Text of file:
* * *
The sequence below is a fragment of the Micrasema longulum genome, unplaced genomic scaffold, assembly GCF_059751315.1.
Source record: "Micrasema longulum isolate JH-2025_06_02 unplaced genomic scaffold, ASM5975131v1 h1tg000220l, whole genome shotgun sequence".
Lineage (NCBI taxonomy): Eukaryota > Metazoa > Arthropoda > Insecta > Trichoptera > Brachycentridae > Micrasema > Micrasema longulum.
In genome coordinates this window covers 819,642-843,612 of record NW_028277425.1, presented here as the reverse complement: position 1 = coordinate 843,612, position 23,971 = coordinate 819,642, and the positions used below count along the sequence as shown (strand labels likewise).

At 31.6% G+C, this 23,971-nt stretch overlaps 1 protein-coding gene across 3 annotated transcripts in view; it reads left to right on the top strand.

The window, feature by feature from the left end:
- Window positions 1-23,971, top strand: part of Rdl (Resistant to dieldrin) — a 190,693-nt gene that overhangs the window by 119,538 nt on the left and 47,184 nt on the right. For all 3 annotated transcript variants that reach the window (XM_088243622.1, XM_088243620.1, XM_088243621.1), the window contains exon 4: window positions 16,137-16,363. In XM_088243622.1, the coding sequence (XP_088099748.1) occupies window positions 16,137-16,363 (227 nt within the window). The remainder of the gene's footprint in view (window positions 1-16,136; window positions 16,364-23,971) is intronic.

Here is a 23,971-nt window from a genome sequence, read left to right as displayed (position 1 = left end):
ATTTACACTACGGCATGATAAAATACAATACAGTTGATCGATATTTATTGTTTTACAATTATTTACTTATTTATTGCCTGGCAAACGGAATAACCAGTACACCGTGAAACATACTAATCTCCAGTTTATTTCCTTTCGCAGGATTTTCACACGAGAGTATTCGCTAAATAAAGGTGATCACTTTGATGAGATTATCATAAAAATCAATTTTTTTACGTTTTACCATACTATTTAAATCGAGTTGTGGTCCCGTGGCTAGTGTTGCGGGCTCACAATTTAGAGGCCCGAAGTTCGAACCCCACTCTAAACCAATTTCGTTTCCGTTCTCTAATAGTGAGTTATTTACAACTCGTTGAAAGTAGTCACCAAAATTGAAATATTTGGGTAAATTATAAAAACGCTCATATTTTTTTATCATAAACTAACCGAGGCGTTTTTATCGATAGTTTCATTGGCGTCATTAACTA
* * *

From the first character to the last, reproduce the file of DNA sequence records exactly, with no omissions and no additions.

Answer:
The sequence below is a fragment of the Micrasema longulum genome, unplaced genomic scaffold, assembly GCF_059751315.1.
Source record: "Micrasema longulum isolate JH-2025_06_02 unplaced genomic scaffold, ASM5975131v1 h1tg000220l, whole genome shotgun sequence".
Lineage (NCBI taxonomy): Eukaryota > Metazoa > Arthropoda > Insecta > Trichoptera > Brachycentridae > Micrasema > Micrasema longulum.
In genome coordinates this window covers 819,642-843,612 of record NW_028277425.1, presented here as the reverse complement: position 1 = coordinate 843,612, position 23,971 = coordinate 819,642, and the positions used below count along the sequence as shown (strand labels likewise).

At 31.6% G+C, this 23,971-nt stretch overlaps 1 protein-coding gene across 3 annotated transcripts in view; it reads left to right on the top strand.

The window, feature by feature from the left end:
- Window positions 1-23,971, top strand: part of Rdl (Resistant to dieldrin) — a 190,693-nt gene that overhangs the window by 119,538 nt on the left and 47,184 nt on the right. For all 3 annotated transcript variants that reach the window (XM_088243622.1, XM_088243620.1, XM_088243621.1), the window contains exon 4: window positions 16,137-16,363. In XM_088243622.1, the coding sequence (XP_088099748.1) occupies window positions 16,137-16,363 (227 nt within the window). The remainder of the gene's footprint in view (window positions 1-16,136; window positions 16,364-23,971) is intronic.

Here is a 23,971-nt window from a genome sequence, read left to right as displayed (position 1 = left end):
ATTTACACTACGGCATGATAAAATACAATACAGTTGATCGATATTTATTGTTTTACAATTATTTACTTATTTATTGCCTGGCAAACGGAATAACCAGTACACCGTGAAACATACTAATCTCCAGTTTATTTCCTTTCGCAGGATTTTCACACGAGAGTATTCGCTAAATAAAGGTGATCACTTTGATGAGATTATCATAAAAATCAATTTTTTTACGTTTTACCATACTATTTAAATCGAGTTGTGGTCCCGTGGCTAGTGTTGCGGGCTCACAATTTAGAGGCCCGAAGTTCGAACCCCACTCTAAACCAATTTCGTTTCCGTTCTCTAATAGTGAGTTATTTACAACTCGTTGAAAGTAGTCACCAAAATTGAAATATTTGGGTAAATTATAAAAACGCTCATATTTTTTTATCATAAACTAACCGAGGCGTTTTTATCGATAGTTTCATTGGCGTCATTAACTA